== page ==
Written by Matt Joyce
You’d be hard-pressed to find a Texas schoolkid from the mid-1980s forward who doesn’t crack a smile at the mention of Hank the Cowdog. Hank, the self-assured yet blundering hero of John Erickson’s long-running Hank the Cowdog series, narrates his adventures as the self-appointed “head of ranch security” on a Panhandle cattle ranch.
Nolan Ryan doesn’t pitch much these days, unless you count the occasional honorary first toss, bits of sage advice for up-and-comers, and games of catch with his grandkids. But the legendary Texas fastballer keeps plenty busy with his business pursuits, drawing on the same energy and competitive spirit that made him a first-ballot Hall of Famer after he retired from a 27-year major-league career—including nine seasons with the Houston Astros and five seasons with the Texas Rangers—in 1993.=
From a rise overlooking this Hill Country valley, the elements that create Utopiafest’s celebration of music and place come into focus: A band rocks a stage to the cheers of a bobbing crowd. Nearby, mountain-bikers saddle up for a ride and disc-golfers navigate a rocky hillside course. Hemming the festival grounds, campers lounge around their tents in live-oak groves that stretch to the valley’s edge.
The Lone Star State was a little late to the national parks game, but as is our way, Texas jumped into the scene with a splash.
In the span of roughly one year, documentary filmmaker Lynn Boswell has hiked the Guadalupe Mountains carrying a camera tripod, rung the historic church bell at Mission Concepción, shed a tear at the moving spectacle of sea-turtle hatchlings scurrying into the surf at Padre Island, explored Big Thicket mushrooms, and boated Lake Amistad in search of prehistoric pictographs.
Dedicated road-trippers know that the greatest journeys enrich their final destinations—and sometimes even eclipse them. Famous sightseers from Robert Louis Stevenson to Jack Kerouac and Clark Griswold have shown us how an expedition’s pleasures and pitfalls make the entire experience all the more memorable.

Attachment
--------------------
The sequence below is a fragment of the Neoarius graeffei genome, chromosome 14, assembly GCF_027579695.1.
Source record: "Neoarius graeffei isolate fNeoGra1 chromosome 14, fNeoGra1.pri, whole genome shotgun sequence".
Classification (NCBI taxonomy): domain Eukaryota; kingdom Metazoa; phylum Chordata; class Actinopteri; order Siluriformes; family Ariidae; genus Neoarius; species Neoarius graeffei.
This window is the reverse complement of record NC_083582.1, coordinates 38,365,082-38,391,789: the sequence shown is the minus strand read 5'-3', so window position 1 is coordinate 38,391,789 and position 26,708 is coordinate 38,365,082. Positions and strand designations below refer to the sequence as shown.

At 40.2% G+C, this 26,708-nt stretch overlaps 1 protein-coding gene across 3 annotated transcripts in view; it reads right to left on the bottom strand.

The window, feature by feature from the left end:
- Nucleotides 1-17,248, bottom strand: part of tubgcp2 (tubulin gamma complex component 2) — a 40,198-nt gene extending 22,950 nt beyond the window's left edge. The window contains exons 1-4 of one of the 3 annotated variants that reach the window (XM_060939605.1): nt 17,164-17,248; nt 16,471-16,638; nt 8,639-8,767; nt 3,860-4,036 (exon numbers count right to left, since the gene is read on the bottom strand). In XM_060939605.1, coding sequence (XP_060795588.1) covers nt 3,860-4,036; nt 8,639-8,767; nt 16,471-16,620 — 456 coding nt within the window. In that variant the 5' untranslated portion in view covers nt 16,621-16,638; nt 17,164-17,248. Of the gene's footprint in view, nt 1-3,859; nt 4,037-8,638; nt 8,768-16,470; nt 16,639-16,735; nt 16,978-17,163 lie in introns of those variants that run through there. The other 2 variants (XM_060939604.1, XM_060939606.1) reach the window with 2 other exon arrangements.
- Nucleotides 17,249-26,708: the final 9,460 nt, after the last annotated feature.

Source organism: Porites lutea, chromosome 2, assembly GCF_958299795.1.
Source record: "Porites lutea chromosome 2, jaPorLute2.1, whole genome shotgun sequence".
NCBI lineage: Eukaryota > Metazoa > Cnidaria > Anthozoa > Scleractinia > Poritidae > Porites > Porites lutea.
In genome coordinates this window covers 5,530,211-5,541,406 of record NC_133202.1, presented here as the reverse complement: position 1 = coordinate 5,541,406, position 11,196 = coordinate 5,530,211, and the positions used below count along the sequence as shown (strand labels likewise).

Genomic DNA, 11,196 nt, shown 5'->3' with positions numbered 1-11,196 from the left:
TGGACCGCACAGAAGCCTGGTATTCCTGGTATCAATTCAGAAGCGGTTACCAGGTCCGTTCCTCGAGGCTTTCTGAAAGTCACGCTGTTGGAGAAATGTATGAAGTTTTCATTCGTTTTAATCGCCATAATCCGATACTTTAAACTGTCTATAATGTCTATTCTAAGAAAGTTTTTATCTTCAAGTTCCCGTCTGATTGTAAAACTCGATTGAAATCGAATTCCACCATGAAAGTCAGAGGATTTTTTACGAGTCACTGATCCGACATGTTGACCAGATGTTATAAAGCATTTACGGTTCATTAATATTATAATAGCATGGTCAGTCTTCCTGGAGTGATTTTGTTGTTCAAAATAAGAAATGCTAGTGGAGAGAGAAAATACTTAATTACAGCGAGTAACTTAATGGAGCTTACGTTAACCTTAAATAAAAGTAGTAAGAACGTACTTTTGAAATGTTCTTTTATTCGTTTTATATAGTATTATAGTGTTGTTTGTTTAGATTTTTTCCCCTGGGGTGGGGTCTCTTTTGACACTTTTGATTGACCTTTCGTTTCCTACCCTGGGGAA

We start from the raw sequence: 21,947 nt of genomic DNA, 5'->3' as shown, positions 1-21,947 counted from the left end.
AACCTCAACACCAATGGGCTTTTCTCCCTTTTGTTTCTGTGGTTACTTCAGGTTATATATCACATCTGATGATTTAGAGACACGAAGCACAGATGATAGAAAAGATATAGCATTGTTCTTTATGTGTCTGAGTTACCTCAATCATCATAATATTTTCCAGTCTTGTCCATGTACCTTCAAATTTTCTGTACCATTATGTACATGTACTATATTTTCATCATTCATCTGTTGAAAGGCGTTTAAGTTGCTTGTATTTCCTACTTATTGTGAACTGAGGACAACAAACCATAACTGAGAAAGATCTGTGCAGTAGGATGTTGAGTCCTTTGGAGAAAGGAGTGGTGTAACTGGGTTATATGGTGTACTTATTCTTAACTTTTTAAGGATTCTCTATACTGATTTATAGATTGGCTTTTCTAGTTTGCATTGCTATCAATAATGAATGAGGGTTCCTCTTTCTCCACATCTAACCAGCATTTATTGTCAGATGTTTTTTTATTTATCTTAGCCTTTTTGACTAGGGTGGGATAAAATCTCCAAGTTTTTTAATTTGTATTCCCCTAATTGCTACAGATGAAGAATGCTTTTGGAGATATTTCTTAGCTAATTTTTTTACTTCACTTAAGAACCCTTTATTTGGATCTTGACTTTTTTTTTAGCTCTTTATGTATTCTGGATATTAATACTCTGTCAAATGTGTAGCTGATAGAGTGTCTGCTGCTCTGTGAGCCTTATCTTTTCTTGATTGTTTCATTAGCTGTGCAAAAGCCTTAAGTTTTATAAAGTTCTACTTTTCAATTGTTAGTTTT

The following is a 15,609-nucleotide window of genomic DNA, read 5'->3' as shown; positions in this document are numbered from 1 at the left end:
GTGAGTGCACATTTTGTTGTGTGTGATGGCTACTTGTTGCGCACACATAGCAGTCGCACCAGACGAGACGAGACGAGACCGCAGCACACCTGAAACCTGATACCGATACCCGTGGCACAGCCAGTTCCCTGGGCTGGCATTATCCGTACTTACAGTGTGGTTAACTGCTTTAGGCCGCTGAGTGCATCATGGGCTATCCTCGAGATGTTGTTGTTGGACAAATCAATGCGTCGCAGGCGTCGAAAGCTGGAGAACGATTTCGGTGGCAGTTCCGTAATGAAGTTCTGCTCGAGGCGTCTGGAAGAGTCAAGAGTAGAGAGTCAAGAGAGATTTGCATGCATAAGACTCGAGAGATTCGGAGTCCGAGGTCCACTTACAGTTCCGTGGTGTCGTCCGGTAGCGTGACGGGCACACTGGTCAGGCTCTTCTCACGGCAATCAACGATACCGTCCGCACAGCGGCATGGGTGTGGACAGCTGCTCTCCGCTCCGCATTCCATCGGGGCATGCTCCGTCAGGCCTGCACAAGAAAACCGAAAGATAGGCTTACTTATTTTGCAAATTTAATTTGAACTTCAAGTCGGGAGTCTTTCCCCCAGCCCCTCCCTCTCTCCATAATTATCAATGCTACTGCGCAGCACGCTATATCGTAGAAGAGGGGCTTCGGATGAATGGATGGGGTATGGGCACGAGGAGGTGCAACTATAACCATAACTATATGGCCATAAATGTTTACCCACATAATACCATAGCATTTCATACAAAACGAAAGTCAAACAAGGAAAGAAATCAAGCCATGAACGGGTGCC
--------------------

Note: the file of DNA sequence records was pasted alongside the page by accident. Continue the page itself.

Like most Texans, I grew up loving pork: bacon, bratwurst, ham, carnitas, chops, loin, hot dogs, baby-back ribs, breakfast patties, chorizo, and so on. But also like most people in this urbanized state, my primary contact with pork has been the plastic-wrapped products in grocery stores.
J.P. Bryan opened The Bryan Museum in Galveston in June 2015 to showcase his vast collection of artworks and historical artifacts. The founder and chief executive of Houston-based Torch Energy Advisers, Bryan has been collecting rare artifacts for decades.
It’s been a busy year for roadhouse rocker Joe Ely, the prolific songwriter, guitarist, and singer known for his captivating portrayal of the grit, despair, and romance of his native Texas, particularly the Panhandle region where he grew up. Born in Amarillo and raised in Lubbock, Ely has been an integral part of the Texas music scene since the 1970s and has performed with bands as diverse as the Clash and Los Super Seven.
Amid the hiss and hum of century-old machines, hat-makers steam, press, and sew felt and straw into headwear both fashionable and utilitarian at the Hatco factory in Garland. Their craft hasn’t changed all that much since the early 1900s, when American men would no sooner leave home without a hat than without their pants.
Before opening his restaurant Chicken Scratch in Dallas, Chef Tim Byres and a couple of friends made a five-day, 2,500-mile road trip across parts of the South and Midwest on a quest for chicken-fried inspiration.
In creating Utopiafest, Travis Sutherland and his partners set out to develop a music festival worthy of its picturesque Hill Country namesake and host. Taking place September 4-6 (Labor Day Weekend), the seventh-annual edition of Utopiafest features three days of music with about 25 diverse acts ranging from soul to bluegrass, rock, folk, hip-hop, and punk—all in a natural amphitheater with limited crowds.